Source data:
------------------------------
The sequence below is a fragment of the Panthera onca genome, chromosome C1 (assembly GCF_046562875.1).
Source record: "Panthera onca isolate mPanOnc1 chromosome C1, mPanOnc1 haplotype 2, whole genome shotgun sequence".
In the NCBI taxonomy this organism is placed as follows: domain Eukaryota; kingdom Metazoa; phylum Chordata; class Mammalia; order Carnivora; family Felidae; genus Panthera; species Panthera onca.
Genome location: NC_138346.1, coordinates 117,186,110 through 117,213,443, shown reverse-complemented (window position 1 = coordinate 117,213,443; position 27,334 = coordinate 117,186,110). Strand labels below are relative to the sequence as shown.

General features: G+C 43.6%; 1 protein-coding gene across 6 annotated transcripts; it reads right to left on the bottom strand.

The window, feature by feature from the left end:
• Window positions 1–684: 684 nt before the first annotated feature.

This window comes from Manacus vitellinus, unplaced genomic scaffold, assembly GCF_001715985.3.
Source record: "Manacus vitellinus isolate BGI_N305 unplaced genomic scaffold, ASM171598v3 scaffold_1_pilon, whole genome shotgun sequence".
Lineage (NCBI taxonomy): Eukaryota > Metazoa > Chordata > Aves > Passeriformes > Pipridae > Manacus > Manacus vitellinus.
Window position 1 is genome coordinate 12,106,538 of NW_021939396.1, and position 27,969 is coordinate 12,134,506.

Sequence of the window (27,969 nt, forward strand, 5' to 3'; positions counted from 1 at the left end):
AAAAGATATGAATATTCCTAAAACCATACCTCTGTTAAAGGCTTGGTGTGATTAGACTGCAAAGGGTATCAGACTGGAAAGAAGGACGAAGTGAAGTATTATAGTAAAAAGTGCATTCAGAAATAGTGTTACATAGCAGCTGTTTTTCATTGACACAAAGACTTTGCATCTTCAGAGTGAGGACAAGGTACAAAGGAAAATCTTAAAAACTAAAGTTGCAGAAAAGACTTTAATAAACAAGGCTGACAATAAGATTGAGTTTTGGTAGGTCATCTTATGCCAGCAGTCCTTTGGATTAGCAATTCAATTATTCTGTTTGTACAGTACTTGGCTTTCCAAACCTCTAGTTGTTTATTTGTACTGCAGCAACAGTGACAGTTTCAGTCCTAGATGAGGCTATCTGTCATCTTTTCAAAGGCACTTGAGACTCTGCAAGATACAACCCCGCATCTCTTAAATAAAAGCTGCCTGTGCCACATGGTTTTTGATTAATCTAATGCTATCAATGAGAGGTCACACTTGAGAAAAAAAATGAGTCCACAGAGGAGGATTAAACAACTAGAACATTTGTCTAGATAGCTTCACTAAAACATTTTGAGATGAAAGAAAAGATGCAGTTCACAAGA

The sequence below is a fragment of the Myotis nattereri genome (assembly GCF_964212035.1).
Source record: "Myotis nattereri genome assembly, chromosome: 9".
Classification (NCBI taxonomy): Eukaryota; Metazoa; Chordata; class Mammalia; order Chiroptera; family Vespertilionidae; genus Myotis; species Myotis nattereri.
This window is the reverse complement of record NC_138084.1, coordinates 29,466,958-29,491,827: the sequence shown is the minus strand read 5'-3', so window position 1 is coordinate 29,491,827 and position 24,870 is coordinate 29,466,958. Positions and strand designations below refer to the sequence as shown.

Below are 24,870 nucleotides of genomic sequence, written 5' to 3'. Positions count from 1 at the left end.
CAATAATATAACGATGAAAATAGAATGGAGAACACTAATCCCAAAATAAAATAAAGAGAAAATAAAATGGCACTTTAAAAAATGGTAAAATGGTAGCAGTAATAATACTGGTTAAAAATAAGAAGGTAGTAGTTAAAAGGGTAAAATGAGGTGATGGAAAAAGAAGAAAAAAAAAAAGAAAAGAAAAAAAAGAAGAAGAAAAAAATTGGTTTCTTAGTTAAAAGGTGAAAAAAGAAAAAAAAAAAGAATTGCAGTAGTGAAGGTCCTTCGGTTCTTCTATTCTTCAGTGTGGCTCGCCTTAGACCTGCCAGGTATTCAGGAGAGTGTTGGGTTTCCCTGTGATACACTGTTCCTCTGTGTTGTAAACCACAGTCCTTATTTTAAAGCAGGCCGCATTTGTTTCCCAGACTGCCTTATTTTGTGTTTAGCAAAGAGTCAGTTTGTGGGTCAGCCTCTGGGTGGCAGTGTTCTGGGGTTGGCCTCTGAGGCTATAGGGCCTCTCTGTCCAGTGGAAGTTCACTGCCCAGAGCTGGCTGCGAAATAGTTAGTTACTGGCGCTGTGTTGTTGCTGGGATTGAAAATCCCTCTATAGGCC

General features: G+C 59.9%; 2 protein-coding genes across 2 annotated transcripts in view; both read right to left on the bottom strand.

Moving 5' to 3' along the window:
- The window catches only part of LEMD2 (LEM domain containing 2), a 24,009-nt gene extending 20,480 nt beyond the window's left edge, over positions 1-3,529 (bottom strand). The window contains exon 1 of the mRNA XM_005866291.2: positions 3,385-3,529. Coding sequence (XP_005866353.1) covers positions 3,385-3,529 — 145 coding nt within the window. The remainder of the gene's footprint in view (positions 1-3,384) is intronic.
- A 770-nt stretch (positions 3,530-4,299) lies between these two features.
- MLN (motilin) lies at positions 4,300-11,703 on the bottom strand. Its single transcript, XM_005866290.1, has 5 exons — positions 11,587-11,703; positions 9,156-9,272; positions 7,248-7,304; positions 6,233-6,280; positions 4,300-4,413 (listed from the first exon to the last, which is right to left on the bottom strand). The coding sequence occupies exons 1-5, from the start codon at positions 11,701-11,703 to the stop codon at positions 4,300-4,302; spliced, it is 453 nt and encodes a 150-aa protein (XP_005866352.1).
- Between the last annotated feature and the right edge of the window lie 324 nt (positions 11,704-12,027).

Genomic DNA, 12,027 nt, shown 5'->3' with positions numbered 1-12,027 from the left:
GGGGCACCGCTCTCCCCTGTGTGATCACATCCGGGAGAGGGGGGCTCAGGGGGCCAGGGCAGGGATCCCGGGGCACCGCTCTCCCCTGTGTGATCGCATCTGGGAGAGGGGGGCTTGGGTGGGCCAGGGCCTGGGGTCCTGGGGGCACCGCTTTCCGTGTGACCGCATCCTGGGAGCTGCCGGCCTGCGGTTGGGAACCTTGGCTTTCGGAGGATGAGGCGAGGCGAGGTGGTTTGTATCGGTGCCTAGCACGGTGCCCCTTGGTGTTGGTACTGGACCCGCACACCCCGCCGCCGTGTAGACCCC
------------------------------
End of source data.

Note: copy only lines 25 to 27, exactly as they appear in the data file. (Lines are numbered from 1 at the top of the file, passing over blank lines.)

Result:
- Between the last annotated feature and the right edge of the window lie 324 nt (positions 11,704-12,027).

Genomic DNA, 12,027 nt, shown 5'->3' with positions numbered 1-12,027 from the left:
GGGGCACCGCTCTCCCCTGTGTGATCACATCCGGGAGAGGGGGGCTCAGGGGGCCAGGGCAGGGATCCCGGGGCACCGCTCTCCCCTGTGTGATCGCATCTGGGAGAGGGGGGCTTGGGTGGGCCAGGGCCTGGGGTCCTGGGGGCACCGCTTTCCGTGTGACCGCATCCTGGGAGCTGCCGGCCTGCGGTTGGGAACCTTGGCTTTCGGAGGATGAGGCGAGGCGAGGTGGTTTGTATCGGTGCCTAGCACGGTGCCCCTTGGTGTTGGTACTGGACCCGCACACCCCGCCGCCGTGTAGACCCC